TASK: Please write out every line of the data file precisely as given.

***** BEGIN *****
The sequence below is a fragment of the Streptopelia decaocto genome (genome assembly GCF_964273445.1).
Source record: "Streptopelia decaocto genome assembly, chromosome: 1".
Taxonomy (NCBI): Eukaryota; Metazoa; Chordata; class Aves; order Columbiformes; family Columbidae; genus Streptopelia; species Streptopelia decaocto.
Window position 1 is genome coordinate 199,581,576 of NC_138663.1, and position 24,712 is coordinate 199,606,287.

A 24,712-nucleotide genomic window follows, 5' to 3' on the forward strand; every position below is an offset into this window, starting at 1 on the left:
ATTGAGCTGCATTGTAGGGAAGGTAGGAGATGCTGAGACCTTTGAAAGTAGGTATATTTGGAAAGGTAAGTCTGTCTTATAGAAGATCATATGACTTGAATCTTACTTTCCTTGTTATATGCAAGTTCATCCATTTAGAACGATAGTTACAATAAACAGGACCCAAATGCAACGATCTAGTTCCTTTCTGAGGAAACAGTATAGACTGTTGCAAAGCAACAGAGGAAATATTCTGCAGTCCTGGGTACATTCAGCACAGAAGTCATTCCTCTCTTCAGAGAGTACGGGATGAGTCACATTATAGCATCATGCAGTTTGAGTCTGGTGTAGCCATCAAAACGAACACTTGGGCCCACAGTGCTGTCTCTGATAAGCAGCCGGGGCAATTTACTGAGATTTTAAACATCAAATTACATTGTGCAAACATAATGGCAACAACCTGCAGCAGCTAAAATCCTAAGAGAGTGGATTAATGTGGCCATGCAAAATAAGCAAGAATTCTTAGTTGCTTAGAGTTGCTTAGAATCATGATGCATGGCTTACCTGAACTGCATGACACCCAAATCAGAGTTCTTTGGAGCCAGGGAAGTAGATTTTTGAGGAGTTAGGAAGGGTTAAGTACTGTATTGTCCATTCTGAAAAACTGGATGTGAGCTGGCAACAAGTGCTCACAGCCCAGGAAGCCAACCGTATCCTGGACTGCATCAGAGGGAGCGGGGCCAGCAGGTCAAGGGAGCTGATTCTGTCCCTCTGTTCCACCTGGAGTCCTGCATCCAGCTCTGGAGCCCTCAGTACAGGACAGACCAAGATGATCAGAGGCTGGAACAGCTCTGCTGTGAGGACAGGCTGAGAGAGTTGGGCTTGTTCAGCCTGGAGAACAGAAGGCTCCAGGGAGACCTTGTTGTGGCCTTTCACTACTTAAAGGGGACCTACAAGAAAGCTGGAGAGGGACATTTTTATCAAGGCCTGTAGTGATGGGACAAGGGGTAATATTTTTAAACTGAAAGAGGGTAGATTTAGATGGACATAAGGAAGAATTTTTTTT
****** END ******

The sequence below is a fragment of the Streptopelia decaocto genome (genome assembly GCF_964273445.1).
Source record: "Streptopelia decaocto genome assembly, chromosome: 1".
Taxonomy (NCBI): Eukaryota; Metazoa; Chordata; class Aves; order Columbiformes; family Columbidae; genus Streptopelia; species Streptopelia decaocto.
Window position 1 is genome coordinate 199,581,576 of NC_138663.1, and position 24,712 is coordinate 199,606,287.

A 24,712-nucleotide genomic window follows, 5' to 3' on the forward strand; every position below is an offset into this window, starting at 1 on the left:
ATTGAGCTGCATTGTAGGGAAGGTAGGAGATGCTGAGACCTTTGAAAGTAGGTATATTTGGAAAGGTAAGTCTGTCTTATAGAAGATCATATGACTTGAATCTTACTTTCCTTGTTATATGCAAGTTCATCCATTTAGAACGATAGTTACAATAAACAGGACCCAAATGCAACGATCTAGTTCCTTTCTGAGGAAACAGTATAGACTGTTGCAAAGCAACAGAGGAAATATTCTGCAGTCCTGGGTACATTCAGCACAGAAGTCATTCCTCTCTTCAGAGAGTACGGGATGAGTCACATTATAGCATCATGCAGTTTGAGTCTGGTGTAGCCATCAAAACGAACACTTGGGCCCACAGTGCTGTCTCTGATAAGCAGCCGGGGCAATTTACTGAGATTTTAAACATCAAATTACATTGTGCAAACATAATGGCAACAACCTGCAGCAGCTAAAATCCTAAGAGAGTGGATTAATGTGGCCATGCAAAATAAGCAAGAATTCTTAGTTGCTTAGAGTTGCTTAGAATCATGATGCATGGCTTACCTGAACTGCATGACACCCAAATCAGAGTTCTTTGGAGCCAGGGAAGTAGATTTTTGAGGAGTTAGGAAGGGTTAAGTACTGTATTGTCCATTCTGAAAAACTGGATGTGAGCTGGCAACAAGTGCTCACAGCCCAGGAAGCCAACCGTATCCTGGACTGCATCAGAGGGAGCGGGGCCAGCAGGTCAAGGGAGCTGATTCTGTCCCTCTGTTCCACCTGGAGTCCTGCATCCAGCTCTGGAGCCCTCAGTACAGGACAGACCAAGATGATCAGAGGCTGGAACAGCTCTGCTGTGAGGACAGGCTGAGAGAGTTGGGCTTGTTCAGCCTGGAGAACAGAAGGCTCCAGGGAGACCTTGTTGTGGCCTTTCACTACTTAAAGGGGACCTACAAGAAAGCTGGAGAGGGACATTTTTATCAAGGCCTGTAGTGATGGGACAAGGGGTAATATTTTTAAACTGAAAGAGGGTAGATTTAGATGGACATAAGGAAGAATTTTTTTT